As summer turned to fall, once again Don’s entourage prepared for the trip. Thanksgiving was coming quickly, and they were leaving the day after just like before. Dwaine even had the same suite reserved at the Holiday Inn. “Don had that sense of purpose in his eyes again. He was really excited when we got there.”
The next morning, Don was up and raring to go. He felt good. Merle loaded Don into the van and headed off to Estes Park. When they arrived after a short drive, all the struggles from the past year melted away. It was mountain cold, overcast and a light snow was beginning to fall. Only two good friends who loved hunting remained. Another disabled hunter followed them. They were both on this cow elk hunt, but Don had first shot privileges. As they both were admiring the scenery, Merle drove Don’s van down a narrow jeep trail. A call burst in over the radio. “Hey what was wrong with that one laying right by the road?” came a voice from the truck behind them. Immediately, Merle hit the brakes. They’d passed right by a big cow elk. The crew immediately sprang to action. Someone loaded Don’s rifle onto his mount as Merle lowered the ‘shooting platform’. “Hurry up! She’s coming by,” the voice came over the radio again. All Merle could do was watch now. The rest would be up to Don. He was in position.
The only thing that needed to happen now, did. Like it was meant to be, the cow stopped when she got exactly even with Don and stood there looking at him. Merle could see the barrel of the gun going up & down, back & forth as Don worked the joystick. He could hardly believe what was happening. When Don puffed, the gun roared and the elk crumbled, simple as that. In a half second, it was over. All three men in the van were stunned silent. “Want to see her!” came Don’s voice through the respirator. He was grinning ear to ear.
The smile on Don’s face (he was grinning from ear to ear) lasted the whole way to his elk. Merle and Don’s two nurses pushed and pulled his electric chair through the sage brush 150 yards to his prize elk, respirator and all, tubes catching on the brush, going over the rocks. “When we got to her, the party was on,” Merle recalled emotionally, “We called Carol and Dwaine’s wife back at the room and you could hear them screaming when they heard the news.”
The next morning, when Merle went into his friend’s bedroom, Don was beaming again. “Where do we go next?” Don asked. “Where?” Merle answered with a wry smile. “We go after a bull.”
Don’s smile lasted the whole trip back home to Kansas.
He passed away on January 10th, just over a month later.
[Don’s inspiration lives on in the hearts of his friends Merle and Dwaine. In 2000, Merle started an Outdoor Buddies chapter in Kansas in memory of his hunting buddy Don. Dwaine Robey became president of Outdoor Buddies, Colorado, after Sid Sellers passed in 2006.]
King of the Hill
Brad Skramstad was born in Minot, North Dakota and moved to Kalispell Montana during his teen years. In June of 1995, he suffered a spinal cord injury from a fall while working at a local plywood manufacturer. After months of hospitalization, several surgeries and an exhausting rehab, he faced the challenge of living life as a quadriplegic. This is his story…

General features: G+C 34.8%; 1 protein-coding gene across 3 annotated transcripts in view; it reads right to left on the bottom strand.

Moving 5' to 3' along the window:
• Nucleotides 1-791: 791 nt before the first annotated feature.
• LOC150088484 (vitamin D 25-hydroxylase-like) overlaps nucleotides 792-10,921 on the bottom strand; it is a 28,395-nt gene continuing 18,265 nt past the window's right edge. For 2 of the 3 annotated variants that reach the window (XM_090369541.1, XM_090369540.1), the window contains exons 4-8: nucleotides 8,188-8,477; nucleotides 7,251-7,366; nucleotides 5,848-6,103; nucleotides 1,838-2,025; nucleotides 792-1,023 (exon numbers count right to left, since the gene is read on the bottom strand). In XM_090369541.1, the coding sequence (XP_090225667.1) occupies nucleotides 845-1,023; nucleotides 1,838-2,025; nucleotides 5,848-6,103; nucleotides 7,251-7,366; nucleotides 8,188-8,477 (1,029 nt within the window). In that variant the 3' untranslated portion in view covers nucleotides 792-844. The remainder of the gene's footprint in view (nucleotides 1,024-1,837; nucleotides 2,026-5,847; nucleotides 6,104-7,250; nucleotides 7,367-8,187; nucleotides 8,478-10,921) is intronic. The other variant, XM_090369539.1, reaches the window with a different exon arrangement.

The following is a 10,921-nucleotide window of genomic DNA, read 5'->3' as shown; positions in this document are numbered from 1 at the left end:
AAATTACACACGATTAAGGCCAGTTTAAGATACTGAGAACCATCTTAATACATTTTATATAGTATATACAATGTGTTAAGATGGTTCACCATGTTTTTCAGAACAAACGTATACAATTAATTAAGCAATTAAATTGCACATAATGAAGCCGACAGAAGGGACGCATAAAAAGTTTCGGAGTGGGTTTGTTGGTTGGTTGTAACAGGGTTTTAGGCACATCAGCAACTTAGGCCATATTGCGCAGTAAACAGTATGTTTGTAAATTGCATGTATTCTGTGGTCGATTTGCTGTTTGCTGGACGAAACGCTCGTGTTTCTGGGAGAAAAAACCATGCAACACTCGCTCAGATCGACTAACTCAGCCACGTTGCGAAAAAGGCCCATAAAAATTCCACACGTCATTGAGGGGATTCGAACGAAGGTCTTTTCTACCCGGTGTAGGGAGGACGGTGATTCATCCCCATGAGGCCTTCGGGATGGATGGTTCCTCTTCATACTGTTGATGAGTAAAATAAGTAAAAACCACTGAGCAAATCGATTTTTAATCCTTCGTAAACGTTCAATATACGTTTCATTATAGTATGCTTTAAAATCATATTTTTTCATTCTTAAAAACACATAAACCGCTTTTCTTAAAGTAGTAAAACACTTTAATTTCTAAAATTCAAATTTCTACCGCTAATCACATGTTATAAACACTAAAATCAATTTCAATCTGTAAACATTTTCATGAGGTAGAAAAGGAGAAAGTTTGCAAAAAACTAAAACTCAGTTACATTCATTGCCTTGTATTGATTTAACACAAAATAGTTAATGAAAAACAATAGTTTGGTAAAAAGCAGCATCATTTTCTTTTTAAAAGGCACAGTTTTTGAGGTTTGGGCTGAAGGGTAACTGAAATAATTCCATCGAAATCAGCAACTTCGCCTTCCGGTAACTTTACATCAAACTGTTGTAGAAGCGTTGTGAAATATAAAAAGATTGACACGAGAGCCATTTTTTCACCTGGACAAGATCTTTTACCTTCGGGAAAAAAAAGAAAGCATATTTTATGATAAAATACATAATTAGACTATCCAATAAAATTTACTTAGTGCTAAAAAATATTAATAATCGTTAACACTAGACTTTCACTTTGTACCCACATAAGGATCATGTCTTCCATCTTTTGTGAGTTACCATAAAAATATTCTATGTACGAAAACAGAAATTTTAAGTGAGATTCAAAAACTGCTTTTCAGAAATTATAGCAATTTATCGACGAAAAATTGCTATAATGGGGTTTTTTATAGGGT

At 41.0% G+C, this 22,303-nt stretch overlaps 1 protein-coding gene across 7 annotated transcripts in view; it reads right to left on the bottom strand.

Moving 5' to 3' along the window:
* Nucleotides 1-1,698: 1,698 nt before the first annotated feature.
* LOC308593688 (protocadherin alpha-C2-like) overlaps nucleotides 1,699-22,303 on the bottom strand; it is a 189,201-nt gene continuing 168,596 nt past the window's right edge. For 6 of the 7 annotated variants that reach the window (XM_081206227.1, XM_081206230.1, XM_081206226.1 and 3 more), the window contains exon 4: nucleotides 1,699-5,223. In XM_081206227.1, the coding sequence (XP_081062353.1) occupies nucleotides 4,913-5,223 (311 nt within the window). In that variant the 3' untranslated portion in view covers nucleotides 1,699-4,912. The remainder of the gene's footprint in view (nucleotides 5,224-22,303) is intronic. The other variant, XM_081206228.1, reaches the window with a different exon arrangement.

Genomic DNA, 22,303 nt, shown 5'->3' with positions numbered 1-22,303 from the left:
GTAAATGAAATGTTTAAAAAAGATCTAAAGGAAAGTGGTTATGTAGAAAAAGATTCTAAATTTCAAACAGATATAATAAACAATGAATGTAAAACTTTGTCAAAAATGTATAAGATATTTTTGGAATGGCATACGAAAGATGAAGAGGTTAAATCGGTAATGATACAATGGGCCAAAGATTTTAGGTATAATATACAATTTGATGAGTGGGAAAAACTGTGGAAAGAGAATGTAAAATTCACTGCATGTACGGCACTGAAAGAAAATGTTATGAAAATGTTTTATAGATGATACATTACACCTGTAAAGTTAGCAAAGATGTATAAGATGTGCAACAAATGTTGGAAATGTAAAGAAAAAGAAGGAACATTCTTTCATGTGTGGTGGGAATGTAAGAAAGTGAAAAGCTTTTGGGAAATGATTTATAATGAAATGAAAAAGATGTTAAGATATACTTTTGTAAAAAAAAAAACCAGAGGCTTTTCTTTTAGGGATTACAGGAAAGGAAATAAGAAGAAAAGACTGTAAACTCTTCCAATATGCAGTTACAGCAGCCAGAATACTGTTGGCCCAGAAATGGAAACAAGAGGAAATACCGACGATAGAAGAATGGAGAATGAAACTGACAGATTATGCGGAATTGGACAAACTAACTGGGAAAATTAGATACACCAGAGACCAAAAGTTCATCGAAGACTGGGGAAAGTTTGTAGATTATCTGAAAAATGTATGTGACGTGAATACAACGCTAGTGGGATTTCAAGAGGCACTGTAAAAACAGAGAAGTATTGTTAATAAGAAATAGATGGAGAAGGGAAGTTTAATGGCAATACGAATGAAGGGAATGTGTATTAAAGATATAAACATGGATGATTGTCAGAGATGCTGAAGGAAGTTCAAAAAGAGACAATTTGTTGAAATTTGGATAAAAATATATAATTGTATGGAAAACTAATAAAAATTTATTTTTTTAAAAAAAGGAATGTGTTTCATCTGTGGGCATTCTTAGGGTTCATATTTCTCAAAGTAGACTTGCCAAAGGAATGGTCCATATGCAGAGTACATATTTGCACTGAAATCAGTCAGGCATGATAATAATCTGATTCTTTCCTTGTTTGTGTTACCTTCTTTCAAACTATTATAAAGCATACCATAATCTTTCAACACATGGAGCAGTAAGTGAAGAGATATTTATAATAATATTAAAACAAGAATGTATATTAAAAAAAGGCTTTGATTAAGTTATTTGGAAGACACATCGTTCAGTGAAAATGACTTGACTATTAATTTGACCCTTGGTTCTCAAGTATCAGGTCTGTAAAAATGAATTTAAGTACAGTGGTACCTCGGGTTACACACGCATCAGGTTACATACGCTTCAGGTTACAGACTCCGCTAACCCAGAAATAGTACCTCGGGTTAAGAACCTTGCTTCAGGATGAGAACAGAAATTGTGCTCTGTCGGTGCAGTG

The early years…
Brad Skramstad, who grew up bird hunting with his dad and older brother in North Dakota, relocated to Montana with his family when he was fifteen years old. Hunting had always been a large part of his youth. He used to fetch birds for his dad when he was too young to shoot, then killed his first deer at age fourteen because that’s the minimum age you could get a license in ND. The next year in MT, Brad put a tag on his first mule deer, shot a bear and bagged an antelope. This made the transition of moving a lot easier. Hunting in Kalispell was just as popular as it was back home.
Sometime during his twenties, Brad caught the bug for big game hunting. He made friends that shared his passion for elk hunting, starting putting in for state sheep and moose tags every year and got involved in the RMEF (Rocky Mountain Elk Foundation).
Brad’s life was right on track. He found a wonderful wife, had children, a good job and a zest for life. He’d just turned 40 years old and made a promise to take his twelve year old daughter on her first hunt that fall. Then came a fateful day that would change his life forever, June 19, 1995. That was the day something went horribly wrong at work. Brad fell into a deep pit and broke bones in several parts of his body, the worst of which were the ones in his neck. “I was going in and out of consciousness so I don’t remember much,” he recalled, “but I knew something was bad wrong. I couldn’t feel my legs, and they had a lot of trouble getting me out of that hole.”
When they did get Brad out, he was taken straight to the nearest hospital where he stayed a week in ICU. There, a neurosurgeon stabilized the C-6 fracture in his neck with screws and a titanium plate. Then he was shipped to Spokane, WA, for rehab as soon as the break healed. Brad was still in pretty rough shape though. “I still had broken bones in my body when I got to Spokane,” he said, “That plate in my neck was coming loose so I had to go to a different hospital so they could re-operate on my neck and set the bones again. Then it was back to rehab as soon as I recovered. I was pretty much in a state of shock.” Life as Brad knew it had totally changed. He was now a C-6 quadriplegic staring at an uncertain future.